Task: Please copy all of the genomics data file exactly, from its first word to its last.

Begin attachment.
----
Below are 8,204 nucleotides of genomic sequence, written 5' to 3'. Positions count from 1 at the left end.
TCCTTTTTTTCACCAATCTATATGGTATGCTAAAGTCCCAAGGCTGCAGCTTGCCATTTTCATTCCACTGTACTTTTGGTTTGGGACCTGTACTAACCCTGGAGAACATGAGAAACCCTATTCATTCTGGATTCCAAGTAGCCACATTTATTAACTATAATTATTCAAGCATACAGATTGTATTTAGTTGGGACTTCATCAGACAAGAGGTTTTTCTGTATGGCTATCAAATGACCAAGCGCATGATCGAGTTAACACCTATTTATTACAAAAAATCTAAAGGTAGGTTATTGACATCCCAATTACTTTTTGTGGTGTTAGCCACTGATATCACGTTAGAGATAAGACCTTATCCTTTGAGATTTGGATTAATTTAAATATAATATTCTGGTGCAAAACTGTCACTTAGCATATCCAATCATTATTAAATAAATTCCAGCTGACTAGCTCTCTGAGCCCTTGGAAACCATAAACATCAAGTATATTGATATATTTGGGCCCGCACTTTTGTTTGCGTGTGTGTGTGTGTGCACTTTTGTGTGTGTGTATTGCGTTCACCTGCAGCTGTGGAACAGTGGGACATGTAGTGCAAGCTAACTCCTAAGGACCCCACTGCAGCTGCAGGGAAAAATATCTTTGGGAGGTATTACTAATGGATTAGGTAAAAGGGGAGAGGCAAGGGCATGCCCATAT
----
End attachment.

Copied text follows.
Below are 8,204 nucleotides of genomic sequence, written 5' to 3'. Positions count from 1 at the left end.
TCCTTTTTTTCACCAATCTATATGGTATGCTAAAGTCCCAAGGCTGCAGCTTGCCATTTTCATTCCACTGTACTTTTGGTTTGGGACCTGTACTAACCCTGGAGAACATGAGAAACCCTATTCATTCTGGATTCCAAGTAGCCACATTTATTAACTATAATTATTCAAGCATACAGATTGTATTTAGTTGGGACTTCATCAGACAAGAGGTTTTTCTGTATGGCTATCAAATGACCAAGCGCATGATCGAGTTAACACCTATTTATTACAAAAAATCTAAAGGTAGGTTATTGACATCCCAATTACTTTTTGTGGTGTTAGCCACTGATATCACGTTAGAGATAAGACCTTATCCTTTGAGATTTGGATTAATTTAAATATAATATTCTGGTGCAAAACTGTCACTTAGCATATCCAATCATTATTAAATAAATTCCAGCTGACTAGCTCTCTGAGCCCTTGGAAACCATAAACATCAAGTATATTGATATATTTGGGCCCGCACTTTTGTTTGCGTGTGTGTGTGTGTGCACTTTTGTGTGTGTGTATTGCGTTCACCTGCAGCTGTGGAACAGTGGGACATGTAGTGCAAGCTAACTCCTAAGGACCCCACTGCAGCTGCAGGGAAAAATATCTTTGGGAGGTATTACTAATGGATTAGGTAAAAGGGGAGAGGCAAGGGCATGCCCATAT